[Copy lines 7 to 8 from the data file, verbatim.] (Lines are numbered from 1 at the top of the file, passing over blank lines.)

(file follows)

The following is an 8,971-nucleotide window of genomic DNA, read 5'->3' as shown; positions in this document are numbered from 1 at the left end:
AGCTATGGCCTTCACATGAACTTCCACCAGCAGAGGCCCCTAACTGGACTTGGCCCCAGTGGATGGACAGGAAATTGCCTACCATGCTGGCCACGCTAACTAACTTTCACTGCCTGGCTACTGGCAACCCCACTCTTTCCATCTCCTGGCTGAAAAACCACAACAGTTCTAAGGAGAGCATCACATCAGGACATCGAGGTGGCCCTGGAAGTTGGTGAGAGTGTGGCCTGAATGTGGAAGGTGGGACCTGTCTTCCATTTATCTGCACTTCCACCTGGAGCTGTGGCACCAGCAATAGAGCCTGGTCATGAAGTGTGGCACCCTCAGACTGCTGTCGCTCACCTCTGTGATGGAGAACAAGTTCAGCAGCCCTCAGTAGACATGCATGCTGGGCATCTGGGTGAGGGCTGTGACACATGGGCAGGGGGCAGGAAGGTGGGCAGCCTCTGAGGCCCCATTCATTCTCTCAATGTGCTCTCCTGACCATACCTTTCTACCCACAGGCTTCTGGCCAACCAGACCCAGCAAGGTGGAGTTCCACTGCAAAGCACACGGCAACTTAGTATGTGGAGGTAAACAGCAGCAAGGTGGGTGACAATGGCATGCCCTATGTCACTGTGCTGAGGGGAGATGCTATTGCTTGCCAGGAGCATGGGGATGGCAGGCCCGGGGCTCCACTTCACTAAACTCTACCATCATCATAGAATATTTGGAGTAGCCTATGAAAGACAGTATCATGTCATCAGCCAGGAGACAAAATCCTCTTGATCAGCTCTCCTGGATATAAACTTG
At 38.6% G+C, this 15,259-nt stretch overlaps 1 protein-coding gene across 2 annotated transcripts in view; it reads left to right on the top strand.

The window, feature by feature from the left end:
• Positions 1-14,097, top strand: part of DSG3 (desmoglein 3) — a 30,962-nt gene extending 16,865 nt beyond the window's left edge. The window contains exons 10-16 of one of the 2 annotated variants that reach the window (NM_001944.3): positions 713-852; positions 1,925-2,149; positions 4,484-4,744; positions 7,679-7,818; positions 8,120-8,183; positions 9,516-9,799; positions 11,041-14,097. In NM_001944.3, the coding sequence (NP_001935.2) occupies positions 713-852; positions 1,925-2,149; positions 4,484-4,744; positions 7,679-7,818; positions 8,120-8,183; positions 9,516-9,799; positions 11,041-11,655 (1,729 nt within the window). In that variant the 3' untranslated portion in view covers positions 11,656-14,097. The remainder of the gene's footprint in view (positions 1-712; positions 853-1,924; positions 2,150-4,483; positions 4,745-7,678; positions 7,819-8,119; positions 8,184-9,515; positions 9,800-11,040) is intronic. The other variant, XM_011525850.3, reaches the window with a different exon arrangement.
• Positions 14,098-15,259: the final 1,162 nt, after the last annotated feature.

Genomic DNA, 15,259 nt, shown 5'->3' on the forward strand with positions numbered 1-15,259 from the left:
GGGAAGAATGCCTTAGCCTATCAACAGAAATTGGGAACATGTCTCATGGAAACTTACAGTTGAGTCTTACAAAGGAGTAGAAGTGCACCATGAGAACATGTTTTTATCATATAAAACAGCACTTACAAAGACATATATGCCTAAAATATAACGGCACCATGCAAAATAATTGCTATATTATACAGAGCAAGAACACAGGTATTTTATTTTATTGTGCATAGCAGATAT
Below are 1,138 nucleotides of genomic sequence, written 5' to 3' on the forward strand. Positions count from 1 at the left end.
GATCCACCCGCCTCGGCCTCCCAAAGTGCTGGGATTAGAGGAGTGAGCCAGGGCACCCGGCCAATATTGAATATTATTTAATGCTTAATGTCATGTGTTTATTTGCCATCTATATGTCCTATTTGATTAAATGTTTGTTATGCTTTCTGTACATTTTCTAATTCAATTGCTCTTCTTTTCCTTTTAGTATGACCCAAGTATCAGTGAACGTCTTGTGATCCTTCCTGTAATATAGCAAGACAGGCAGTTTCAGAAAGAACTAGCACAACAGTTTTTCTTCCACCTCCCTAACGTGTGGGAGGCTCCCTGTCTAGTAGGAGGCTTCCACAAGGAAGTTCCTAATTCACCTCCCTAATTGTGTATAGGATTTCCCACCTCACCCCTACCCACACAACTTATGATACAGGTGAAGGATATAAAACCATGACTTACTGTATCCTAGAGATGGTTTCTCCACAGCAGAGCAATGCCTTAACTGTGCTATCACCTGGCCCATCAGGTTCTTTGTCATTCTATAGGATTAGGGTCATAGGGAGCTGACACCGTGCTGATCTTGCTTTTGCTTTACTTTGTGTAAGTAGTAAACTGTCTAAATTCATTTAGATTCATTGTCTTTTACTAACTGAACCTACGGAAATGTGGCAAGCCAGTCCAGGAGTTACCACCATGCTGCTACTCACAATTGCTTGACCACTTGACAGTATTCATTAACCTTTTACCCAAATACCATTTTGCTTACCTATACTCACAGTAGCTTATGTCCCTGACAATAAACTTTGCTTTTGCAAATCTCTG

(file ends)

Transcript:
Genomic DNA, 15,259 nt, shown 5'->3' on the forward strand with positions numbered 1-15,259 from the left:
GGGAAGAATGCCTTAGCCTATCAACAGAAATTGGGAACATGTCTCATGGAAACTTACAGTTGAGTCTTACAAAGGAGTAGAAGTGCACCATGAGAACATGTTTTTATCATATAAAACAGCACTTACAAAGACATATATGCCTAAAATATAACGGCACCATGCAAAATAATTGCTATATTATACAGAGCAAGAACACAGGTATTTTATTTTATTGTGCATAGCAGATAT